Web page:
A new Government Accountability Office (GAO) report found Foreign Military Sales (FMS) program administrative account balances have ballooned over the past decade by an order of magnitude due to insufficient management controls.
The office found that the administrative account for FMS in the Defense Security Cooperation Agency (DSCA), which manages FMS, grew from $391 million in fiscal year (FY) 2007 to $4.1 billion in FY 2017 in current year dollars, a change of over 950 percent. The GAO said this was caused by insufficient management controls such as the lack of timely rate reviews.
The FMS program charges customers overhead fees to cover U.S. government operating costs, like an administrative fee for civilian employee salaries and facilities as well as contract administration services (CAS) fees for the cost of contract quality assurance, management, and audits. As of May, GAO said the administrative fee is 3.5 percent and the CAS fee rate is 1.2 percent.
DSCA has some controls over administrative balance including a method for calculating the minimum desired balance to ensure it has enough funding to complete FMS cases even with uncertain future sales. However, by the end of FY ‘17, GAO found the balance was $2.7 billion over that minimum. DSCA has completed rate reviews less frequently than its policy directs and the agency has not adopted the best practice of combining the minimum balance with an upper boundary for the account to act as a range for the account balance.
Not performing these activities limits DSCA’s ability to prevent the now-excessive balance growth, GAO said. Even with a planned fee reduction to 3.2 percent, the agency said the account balance would likely stay above the minimum level through FY 2024, even if annual expenditures increased by 15 percent more than expected.
The GAO modeled eight scenarios to assess the likelihood of these administrative balances staying above a projected safety level in FY 2018-2024. That level is a minimum balance required by the administrative account to give it enough time to respond to volatility in the FMS business environment and finish ongoing FMS cases.
The modeled scenarios include no changes, a reduction in DSCA fees to 2.9 percent, an increase in annual expenditures in the administrative account of 15 percent above expected, and both changes.
If no changes are made to the fees or expenditures, GAO estimates the administrative account balance will be $2.5 billion-$5.7 billion in FY 2024, with a 90 percent chance the balance will be above the safety level by at least $1.6 billion. However, if the expenditures increase to 15 percent over expected and the fee rate is reduced to 2.9 percent GAO estimated the account would have a balance of $1.1 billion-$3.6 billion in FY 2024, with a 90 percent chance it is above the safety level by at least $25 million.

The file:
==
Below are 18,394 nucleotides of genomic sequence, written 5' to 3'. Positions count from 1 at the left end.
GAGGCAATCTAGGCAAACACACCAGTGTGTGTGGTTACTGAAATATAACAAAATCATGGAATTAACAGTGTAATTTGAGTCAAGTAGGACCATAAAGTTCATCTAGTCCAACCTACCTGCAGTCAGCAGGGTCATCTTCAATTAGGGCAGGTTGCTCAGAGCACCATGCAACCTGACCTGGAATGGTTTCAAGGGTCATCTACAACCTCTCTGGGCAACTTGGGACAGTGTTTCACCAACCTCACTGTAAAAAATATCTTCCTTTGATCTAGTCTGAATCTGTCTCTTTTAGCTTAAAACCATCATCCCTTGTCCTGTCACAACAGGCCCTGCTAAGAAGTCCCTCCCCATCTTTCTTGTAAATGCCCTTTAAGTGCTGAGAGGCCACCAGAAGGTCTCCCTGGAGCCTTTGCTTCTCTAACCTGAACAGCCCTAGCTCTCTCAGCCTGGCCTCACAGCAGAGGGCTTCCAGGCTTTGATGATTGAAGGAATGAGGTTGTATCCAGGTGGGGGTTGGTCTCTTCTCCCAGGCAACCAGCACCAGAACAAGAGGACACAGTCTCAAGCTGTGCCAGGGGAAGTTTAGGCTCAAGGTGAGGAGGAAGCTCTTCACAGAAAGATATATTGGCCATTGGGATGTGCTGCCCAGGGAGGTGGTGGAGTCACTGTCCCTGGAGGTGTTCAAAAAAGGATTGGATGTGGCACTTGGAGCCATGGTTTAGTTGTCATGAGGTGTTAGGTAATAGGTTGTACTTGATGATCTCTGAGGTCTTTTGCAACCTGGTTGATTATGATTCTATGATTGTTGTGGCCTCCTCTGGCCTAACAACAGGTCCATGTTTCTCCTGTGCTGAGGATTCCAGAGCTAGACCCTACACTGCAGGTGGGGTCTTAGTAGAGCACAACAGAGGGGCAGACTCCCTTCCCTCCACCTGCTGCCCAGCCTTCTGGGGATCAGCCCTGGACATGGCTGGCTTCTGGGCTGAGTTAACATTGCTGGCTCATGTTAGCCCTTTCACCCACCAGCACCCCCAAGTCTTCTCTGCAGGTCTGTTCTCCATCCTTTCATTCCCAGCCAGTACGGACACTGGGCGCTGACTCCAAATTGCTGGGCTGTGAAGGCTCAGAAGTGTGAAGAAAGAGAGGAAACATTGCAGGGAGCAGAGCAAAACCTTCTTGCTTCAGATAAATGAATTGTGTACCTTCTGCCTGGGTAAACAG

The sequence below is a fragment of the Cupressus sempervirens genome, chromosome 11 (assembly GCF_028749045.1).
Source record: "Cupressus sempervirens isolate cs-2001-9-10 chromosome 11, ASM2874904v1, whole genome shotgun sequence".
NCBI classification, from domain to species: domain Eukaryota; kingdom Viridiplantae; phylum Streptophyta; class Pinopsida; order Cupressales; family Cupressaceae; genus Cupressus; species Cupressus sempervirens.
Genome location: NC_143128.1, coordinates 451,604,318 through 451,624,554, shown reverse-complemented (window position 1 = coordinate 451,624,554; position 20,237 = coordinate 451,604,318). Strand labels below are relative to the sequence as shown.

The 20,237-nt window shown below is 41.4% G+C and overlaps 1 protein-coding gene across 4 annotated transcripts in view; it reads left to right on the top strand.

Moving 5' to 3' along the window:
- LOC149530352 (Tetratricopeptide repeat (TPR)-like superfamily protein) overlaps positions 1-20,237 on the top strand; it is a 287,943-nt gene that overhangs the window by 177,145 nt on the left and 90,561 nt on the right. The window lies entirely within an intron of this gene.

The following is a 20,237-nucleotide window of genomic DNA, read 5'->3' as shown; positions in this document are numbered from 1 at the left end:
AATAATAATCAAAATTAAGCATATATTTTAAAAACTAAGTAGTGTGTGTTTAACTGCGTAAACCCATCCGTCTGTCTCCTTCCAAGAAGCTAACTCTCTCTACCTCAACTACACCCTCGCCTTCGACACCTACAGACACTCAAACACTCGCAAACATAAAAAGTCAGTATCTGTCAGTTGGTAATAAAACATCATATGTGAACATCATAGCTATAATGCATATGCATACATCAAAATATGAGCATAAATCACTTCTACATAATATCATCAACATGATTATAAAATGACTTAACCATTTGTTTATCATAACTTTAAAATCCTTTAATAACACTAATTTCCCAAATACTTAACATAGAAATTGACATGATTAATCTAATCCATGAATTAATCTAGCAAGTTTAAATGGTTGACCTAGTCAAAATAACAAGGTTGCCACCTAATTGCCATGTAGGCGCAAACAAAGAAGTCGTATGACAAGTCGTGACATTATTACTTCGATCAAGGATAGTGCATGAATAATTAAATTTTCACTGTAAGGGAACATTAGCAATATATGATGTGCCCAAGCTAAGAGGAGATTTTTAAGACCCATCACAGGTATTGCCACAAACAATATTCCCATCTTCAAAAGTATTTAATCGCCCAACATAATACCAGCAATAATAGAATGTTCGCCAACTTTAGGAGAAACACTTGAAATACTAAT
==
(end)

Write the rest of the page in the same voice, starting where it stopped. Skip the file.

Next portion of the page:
“As such, the account has the potential to pay for additional expenses. These could include expenses first excluded by statute in 1989 at a time when the account balance was negative and which have since been paid from other appropriated funds. DoD told GAO it is willing to revisit these exclusions,” the report said.
In 1989, Congress excluded certain costs from administrative expenses such as costs associated with military personnel who work on the FMS program, unfunded civilian retirement, and other benefits.
The office noted the contract administration services (CAS) account alone grew from $69 million to $981 million between FY 2007 and 2015. The agency has made some changes, but GAO said DSCA still does not plan to follow its own internal guidance to conduct the next CAS fee rate review within five years.
“DSCA also has inconsistently calculated the desired minimum level for the account” and has not set an upper boundary for the account to help officials use internal guidance directing them to determine when the balance is excessive and when a fee rate reduction should be considered.
“As a result, DSCA is limited in its ability to make timely, appropriate decisions on the fee rate,” the report said.
The GAO recommended that Congress should consider redefining what allowable expense can be charged from the administrative account, like those excluded in 1989.
It also made several recommendations to the director of DSCA to help the agency. This includes recommending the director of DSCA take steps to ensure comprehensive reviews of administrative fee rates are conducted at least every five years, define a method for calculating an upper boundary of a target range for both the administrative and CAS accounts to guide reviews of balances and helping decide the fee rate, ensure comprehensive reviews of the CAS fee rate are done at least every five years, and clarify internal guidance to ensure consistency in calculating CAS account’s minimum safety level.